Events & Culture
Greek Poetry in the Roman Empire by Prof Tim Whitmarsh
Why did Greeks still write poetry during the Roman Empire? What did they write about? Did they follow traditional patterns, or innovate? Did they use the old quantitative metres, or the new stress rhythms? This paper considers a range of poetic devices, with a particular emphasis on popular poetry, where some new evidence will be introduced.
Tim Whitmarsh FBA is the A. G. Leventis Professor of Greek Culture at the University of Cambridge. He has written on ancient Greek literature and culture over a 1000-year period, with a particular emphasis on the literature of the Roman Empire. His books include Beyond the Second Sophistic: Adventures in Greek Postclassicism, Battling the Gods: Atheism in the Ancient World, and Dirty Love: The Genealogy of the Ancient Greek Novel’.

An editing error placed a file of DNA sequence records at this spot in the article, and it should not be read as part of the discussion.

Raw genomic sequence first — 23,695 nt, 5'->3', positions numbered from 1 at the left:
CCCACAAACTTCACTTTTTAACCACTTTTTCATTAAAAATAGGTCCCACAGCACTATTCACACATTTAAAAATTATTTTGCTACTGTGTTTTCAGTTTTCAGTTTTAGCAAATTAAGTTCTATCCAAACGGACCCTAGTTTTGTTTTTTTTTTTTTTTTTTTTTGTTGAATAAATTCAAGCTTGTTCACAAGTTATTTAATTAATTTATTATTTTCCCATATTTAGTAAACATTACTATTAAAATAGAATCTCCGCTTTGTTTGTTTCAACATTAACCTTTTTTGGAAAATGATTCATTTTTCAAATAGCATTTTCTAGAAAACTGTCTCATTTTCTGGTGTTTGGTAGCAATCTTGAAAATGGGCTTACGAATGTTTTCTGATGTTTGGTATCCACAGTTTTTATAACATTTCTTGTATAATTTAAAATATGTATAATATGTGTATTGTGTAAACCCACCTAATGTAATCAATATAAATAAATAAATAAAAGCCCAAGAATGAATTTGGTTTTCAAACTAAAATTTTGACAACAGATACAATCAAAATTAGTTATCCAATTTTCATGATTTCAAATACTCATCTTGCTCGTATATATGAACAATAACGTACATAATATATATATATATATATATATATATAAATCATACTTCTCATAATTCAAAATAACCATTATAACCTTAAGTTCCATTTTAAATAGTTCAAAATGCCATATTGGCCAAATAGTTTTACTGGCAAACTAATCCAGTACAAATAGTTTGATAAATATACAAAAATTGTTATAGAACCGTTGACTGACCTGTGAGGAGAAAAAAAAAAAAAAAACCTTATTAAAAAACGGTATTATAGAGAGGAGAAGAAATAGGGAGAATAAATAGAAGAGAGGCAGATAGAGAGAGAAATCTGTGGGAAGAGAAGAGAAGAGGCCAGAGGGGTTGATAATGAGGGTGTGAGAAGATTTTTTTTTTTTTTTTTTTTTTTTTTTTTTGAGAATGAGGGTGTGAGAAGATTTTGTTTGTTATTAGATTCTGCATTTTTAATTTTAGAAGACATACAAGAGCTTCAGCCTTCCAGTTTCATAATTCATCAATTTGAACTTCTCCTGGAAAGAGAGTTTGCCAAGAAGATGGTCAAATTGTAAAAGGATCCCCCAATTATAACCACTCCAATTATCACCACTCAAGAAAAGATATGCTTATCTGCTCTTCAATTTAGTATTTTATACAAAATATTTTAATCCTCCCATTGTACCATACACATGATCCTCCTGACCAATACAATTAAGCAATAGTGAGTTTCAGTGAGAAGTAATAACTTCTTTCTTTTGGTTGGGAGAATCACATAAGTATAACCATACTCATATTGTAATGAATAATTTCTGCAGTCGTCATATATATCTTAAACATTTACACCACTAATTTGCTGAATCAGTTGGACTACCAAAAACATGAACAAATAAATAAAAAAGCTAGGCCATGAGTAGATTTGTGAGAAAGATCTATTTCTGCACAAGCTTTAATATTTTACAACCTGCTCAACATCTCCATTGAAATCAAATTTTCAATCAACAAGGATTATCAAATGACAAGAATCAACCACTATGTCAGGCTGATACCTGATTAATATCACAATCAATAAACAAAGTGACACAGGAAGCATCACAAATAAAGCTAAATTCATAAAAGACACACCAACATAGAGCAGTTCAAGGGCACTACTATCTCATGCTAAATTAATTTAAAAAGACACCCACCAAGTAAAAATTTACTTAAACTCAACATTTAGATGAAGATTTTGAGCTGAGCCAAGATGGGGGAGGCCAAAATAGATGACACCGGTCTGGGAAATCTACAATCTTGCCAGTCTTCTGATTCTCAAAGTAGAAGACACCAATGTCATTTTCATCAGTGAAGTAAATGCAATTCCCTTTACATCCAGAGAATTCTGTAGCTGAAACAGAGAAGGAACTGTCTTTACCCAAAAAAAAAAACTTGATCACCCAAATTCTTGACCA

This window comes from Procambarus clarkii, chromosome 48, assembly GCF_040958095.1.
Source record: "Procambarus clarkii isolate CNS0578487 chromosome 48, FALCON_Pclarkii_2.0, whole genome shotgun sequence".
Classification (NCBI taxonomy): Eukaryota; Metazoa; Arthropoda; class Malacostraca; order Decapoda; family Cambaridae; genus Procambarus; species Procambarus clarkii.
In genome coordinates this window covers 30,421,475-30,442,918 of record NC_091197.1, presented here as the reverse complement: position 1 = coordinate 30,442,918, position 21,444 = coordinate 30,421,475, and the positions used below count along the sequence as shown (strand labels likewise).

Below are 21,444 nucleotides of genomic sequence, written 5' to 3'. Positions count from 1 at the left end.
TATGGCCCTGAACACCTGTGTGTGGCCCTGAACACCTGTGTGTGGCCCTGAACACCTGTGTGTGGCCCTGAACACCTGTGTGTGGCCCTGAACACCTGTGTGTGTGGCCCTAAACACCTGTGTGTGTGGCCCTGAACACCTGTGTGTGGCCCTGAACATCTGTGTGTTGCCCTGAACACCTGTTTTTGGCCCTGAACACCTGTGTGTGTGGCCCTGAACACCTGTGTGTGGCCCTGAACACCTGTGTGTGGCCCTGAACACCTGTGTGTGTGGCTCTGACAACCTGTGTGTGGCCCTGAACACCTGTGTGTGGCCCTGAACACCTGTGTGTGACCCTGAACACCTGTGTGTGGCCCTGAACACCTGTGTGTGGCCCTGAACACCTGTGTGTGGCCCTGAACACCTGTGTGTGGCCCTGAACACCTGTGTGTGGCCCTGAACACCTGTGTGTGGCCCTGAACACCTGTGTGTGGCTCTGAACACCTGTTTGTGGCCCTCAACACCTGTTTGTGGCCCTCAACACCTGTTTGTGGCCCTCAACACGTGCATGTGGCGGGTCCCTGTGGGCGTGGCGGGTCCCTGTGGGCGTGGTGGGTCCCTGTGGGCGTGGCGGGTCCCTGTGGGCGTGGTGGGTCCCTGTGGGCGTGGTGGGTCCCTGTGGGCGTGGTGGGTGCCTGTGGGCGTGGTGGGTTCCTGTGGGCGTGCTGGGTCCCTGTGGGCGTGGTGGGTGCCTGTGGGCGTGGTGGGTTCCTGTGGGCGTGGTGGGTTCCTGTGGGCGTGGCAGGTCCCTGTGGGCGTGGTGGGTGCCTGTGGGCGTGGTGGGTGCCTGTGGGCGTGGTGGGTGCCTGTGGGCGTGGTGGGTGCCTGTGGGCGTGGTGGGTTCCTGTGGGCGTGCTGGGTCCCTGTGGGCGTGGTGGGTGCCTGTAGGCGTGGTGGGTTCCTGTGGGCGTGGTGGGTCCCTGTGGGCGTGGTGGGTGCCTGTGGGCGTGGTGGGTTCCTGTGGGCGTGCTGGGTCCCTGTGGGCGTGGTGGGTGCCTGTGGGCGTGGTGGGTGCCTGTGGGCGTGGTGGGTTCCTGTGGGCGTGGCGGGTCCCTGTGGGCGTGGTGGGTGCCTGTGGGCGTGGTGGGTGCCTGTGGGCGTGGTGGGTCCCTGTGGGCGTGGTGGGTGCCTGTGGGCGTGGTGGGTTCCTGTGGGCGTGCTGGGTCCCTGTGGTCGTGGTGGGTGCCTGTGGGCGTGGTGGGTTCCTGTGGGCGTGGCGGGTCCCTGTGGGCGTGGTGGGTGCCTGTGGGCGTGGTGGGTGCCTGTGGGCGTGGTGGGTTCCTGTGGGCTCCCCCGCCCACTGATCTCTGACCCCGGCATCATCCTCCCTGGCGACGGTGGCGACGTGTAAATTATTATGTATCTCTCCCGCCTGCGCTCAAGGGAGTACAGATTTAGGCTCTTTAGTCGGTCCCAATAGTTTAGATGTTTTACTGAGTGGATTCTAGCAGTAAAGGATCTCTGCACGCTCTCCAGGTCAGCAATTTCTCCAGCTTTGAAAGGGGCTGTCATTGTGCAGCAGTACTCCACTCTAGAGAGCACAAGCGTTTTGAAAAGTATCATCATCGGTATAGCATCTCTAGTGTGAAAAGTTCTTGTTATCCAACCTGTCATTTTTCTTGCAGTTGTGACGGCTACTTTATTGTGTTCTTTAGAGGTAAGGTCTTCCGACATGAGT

Event photo © T. Whitmarsh
Organised by The Hellenic Centre and The Cambridge Centre for Greek Studies, University of Cambridge
Language, Culture and Myths
A series of online talks in English, organised by The Hellenic Centre and The Cambridge Centre for Greek Studies, University of Cambridge every Wednesday at 7pm from 10 March – 31 March 2021.